By; Karen Munoko Nguru
This year’s International Women’s Day is celebrated in such unprecedented times. As the continent and, more specifically, the agricultural community start to recover from the COVID-19 pandemic slowly, it presents an opportunity to build back better. However, to do that requires immediate, practical actions that choose to challenge the systemic issues that have prevented the full participation of women in Agricultural Research for Development (AR4D).
Women in Africa’s AR4D face multiple challenges, including systemic discrimination in accessing land, the burden of unpaid work, and lower wages compared to their male counterparts. Women are also often excluded from leadership and decision-making positions at all levels. As such, on this year’s international women’s day, FARA urges the recognition of all women leaders in Africa’s AR4D and the women who play a significant role in the transformation of Africa’s food system.
Women produce 60-80 percent of the world’s food; therefore, ensuring that women have opportunities to make food systems more sustainable increases the chances that such a transformation will succeed. Acknowledging women’s role, FARA continues to lobby regional, sub-regional, national, and global partners to increase investment in gender-smart approaches for advancing Science Technology and Innovations within Africa’s AR4D. FARA also advocates for increased gender equity at the policy and strategic level through the 2021 United Nations Food Systems Summit (UNFSS) “One Africa Voice dialogue” and CAADP Ex Pillar 4 program.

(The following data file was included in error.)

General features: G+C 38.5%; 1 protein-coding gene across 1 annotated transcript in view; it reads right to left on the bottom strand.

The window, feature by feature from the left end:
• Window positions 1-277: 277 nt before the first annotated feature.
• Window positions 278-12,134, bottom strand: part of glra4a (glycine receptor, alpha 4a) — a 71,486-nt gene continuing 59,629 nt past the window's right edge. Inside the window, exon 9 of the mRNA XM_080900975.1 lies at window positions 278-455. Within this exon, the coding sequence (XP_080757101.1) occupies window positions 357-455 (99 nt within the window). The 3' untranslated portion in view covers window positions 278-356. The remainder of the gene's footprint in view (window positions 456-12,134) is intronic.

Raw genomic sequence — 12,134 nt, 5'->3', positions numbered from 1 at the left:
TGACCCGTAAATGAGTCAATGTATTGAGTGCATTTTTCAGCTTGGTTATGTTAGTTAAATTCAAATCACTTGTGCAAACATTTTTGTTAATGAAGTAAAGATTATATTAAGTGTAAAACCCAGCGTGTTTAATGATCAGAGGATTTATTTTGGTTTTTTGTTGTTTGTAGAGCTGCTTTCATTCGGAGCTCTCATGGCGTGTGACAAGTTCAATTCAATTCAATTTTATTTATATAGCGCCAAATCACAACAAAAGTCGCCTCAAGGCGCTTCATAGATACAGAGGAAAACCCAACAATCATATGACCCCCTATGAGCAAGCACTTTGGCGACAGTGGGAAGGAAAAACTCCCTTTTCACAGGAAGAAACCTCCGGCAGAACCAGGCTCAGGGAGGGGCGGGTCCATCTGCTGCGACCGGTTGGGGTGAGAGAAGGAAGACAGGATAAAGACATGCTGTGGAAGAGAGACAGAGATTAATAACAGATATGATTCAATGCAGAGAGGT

FARA is also advancing gender equity through AfDB’s Feed Africa’s strategy under the program: Technologies for African Agricultural Transformation (TAAT) Capacity Development and Outreach (CDTO) enabler compact. Notably, a holistic approach must be adopted to overcome challenges and improve women’s economic empowerment. While interventions would typically focus on impacts or outcomes, FARA advocates for practices that review the pathways between intervention and outcome. As such, these approaches have been applied in the TAAT CDTO framework.
Given that the 2016 Africa Human Development Report suggests that gender inequality costs Sub-Saharan Africa approximately 95 USD billion per year, investing in gender-smart approaches to agribusiness might lead to economic benefits. This is also observed by McKinsey Global Institute that 12-28 USD trillion could be added to the global economy if women achieved parity with men in economic outcomes. Therefore, women leaders are an essential catalyst for change, as they serve to empower other women, raise awareness, and act as role models.
As FARA celebrates this year’s International Women’s Day, we recognize the vital contribution of women in Africa’s agricultural economy and look forward to carrying out joint action plans in increasing the participation of women in AR4D. This year’s International Women’s Day presents an opportunity to lobby partners towards challenging the systemic and institutional barriers that have prevented women from fully participating in Science, Technology and Innovations to enhance the continent’s food system.
 “Box 1: Progress towards Gender Equality in Wages, Where Do We Stand?,” Global Gender Gap Report 2020 (blog), accessed March 8, 2021, https://wef.ch/2rPU0C7.
 “What’s the Truth about the Role of Women in Agriculture Today?,” Water, Land and Ecosystems, February 28, 2018, https://wle.cgiar.org/thrive/big-questions/what-truth-about-role-women-agriculture-today.
 C. Leigh Anderson et al., “Economic Benefits of Empowering Women in Agriculture: Assumptions and Evidence,” The Journal of Development Studies 57, no. 2 (February 1, 2021): 193–208, https://doi.org/10.1080/00220388.2020.1769071.
 Anderson et al.